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· Posted: 24 Dec 2006 00:02
When does a habit become a tradition? It’s time for the third Tintinologists’ Review of the Year!
Early in the year it was spotted that the old-style English editions, containing Neil Hyslop’s handwritten text, were being replaced on bookshelves by a typeset version to bring the series into line with the Continental editions. It’s fair to say that this was an unpopular move by Egmont/Moulinsart/Casterman (pick your own scapegoat!) but, like most unexpected changes, time may well soften it. Perhaps less understandable was the decision to change the title of Flight 714 to Flight 714 to Sydney, in an apparent attempt to better reflect Hergé’s original intention. It will be interesting to see if any further changes happen along the same lines… Look out for The Mysterious Star, The Temple of the Sun and Coke on Board in the near future!
In May the events for Hergé’s centenary year were announced. Of particular interest to our community were the promises of an English version of the superb Chronologie d’une Oeuvre series, and two books by Michael Farr: a new ‘international’ biography; and a study of the characters in the Adventures. The latter project, due on May 7th, now appears to have been split into six books, each dealing with a primary character. Elsewhere in the world, Tintin is now appearing in an exhibition at the Centre Georges Pompidou in Paris, May 22nd will be marked by nationwide events in Belgium, and the Tintin musical Le Temple du Soleil will return to the stage in Rotterdam. Unfortunately there appears to be no trace of a second run for last year’s Young Vic production in London, which was promised for the end of this year.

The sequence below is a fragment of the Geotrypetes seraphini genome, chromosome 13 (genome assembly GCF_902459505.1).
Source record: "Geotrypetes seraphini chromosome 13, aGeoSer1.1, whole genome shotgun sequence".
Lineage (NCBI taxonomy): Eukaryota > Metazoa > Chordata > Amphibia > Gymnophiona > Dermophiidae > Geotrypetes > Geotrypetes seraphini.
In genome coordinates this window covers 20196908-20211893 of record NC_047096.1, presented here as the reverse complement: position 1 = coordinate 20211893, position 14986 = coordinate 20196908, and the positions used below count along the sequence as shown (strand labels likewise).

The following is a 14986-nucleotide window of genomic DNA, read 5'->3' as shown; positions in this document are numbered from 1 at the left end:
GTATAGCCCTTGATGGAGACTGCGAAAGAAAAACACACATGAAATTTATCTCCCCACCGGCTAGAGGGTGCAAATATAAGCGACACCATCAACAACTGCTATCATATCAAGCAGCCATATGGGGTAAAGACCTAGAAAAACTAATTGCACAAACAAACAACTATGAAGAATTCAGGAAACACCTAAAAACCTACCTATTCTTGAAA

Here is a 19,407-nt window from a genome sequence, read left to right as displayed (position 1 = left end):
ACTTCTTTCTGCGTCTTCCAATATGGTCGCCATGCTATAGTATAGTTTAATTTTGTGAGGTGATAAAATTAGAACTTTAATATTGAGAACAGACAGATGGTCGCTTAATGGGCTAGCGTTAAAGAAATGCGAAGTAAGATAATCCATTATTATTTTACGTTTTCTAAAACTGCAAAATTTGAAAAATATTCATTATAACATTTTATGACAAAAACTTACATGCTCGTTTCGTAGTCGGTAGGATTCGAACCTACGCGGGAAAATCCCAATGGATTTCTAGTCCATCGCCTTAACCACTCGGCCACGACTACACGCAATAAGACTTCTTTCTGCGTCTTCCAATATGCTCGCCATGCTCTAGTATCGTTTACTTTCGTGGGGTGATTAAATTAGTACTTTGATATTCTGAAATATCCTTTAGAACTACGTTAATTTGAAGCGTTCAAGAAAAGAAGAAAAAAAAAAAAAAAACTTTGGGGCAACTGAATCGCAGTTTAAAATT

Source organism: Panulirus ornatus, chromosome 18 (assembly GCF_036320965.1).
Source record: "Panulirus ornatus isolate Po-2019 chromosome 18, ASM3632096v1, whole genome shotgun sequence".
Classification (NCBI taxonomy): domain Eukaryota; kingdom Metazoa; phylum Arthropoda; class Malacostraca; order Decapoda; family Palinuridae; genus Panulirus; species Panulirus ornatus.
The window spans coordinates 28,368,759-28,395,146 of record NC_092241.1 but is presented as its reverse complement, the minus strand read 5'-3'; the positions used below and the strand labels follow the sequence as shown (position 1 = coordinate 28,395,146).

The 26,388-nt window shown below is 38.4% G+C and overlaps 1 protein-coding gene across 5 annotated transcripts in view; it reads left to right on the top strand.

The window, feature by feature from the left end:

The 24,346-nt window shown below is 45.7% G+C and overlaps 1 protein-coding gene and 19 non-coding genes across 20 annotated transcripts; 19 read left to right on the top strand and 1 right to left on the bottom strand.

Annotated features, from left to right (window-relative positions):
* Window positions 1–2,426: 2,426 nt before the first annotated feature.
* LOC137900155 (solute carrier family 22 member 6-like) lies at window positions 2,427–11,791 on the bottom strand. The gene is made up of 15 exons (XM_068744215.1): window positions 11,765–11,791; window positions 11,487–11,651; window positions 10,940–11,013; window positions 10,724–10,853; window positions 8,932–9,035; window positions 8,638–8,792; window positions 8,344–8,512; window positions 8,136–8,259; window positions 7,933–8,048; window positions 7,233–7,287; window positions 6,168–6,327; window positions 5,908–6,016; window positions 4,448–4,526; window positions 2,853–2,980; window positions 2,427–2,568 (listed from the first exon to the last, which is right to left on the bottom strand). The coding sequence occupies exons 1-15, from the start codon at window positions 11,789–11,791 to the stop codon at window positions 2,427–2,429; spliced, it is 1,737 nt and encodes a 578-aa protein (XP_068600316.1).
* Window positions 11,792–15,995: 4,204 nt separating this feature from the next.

In July Tintin returned to the pages of the national press, due to the publication of Tom McCarthy’s Tintin and the Secret of Literature. This book has polarised opinion quite sharply and, while no-one seems to doubt McCarthy’s ability to write, his theories on Hergé’s subtexts are less palatable for some. Approached with an open mind, however, it’s fascinating work and worthy to be considered ‘Tintinology’. At about the same time, and quite out of the blue, the London Tintin Shop announced delivery of the long-awaited (and long overdue) English black-and-white facsimiles of Cigars of the Pharaoh and The Blue Lotus. As expected these are two lovely volumes showing Hergé’s early talent, raw but developing fast, and with a fresh but more literal translation suited to the archival nature of the books. Despite the delay in producing them they are well worth waiting for, though there is no immediate indication of any for the near future. At the end of July came the second Tintin & Snowy album, a nicely-produced companion volume to last year’s. And in September Egmont listed a re-issue of the 3-in-1 editions, including Soviets, Congo and Alph-Art, for sale in February.
So that was 2006: a transitional year perhaps, marked mostly by pointers of ‘things to come’ in 2007. But imagine what will be in here next December!
Merry Christmas everyone!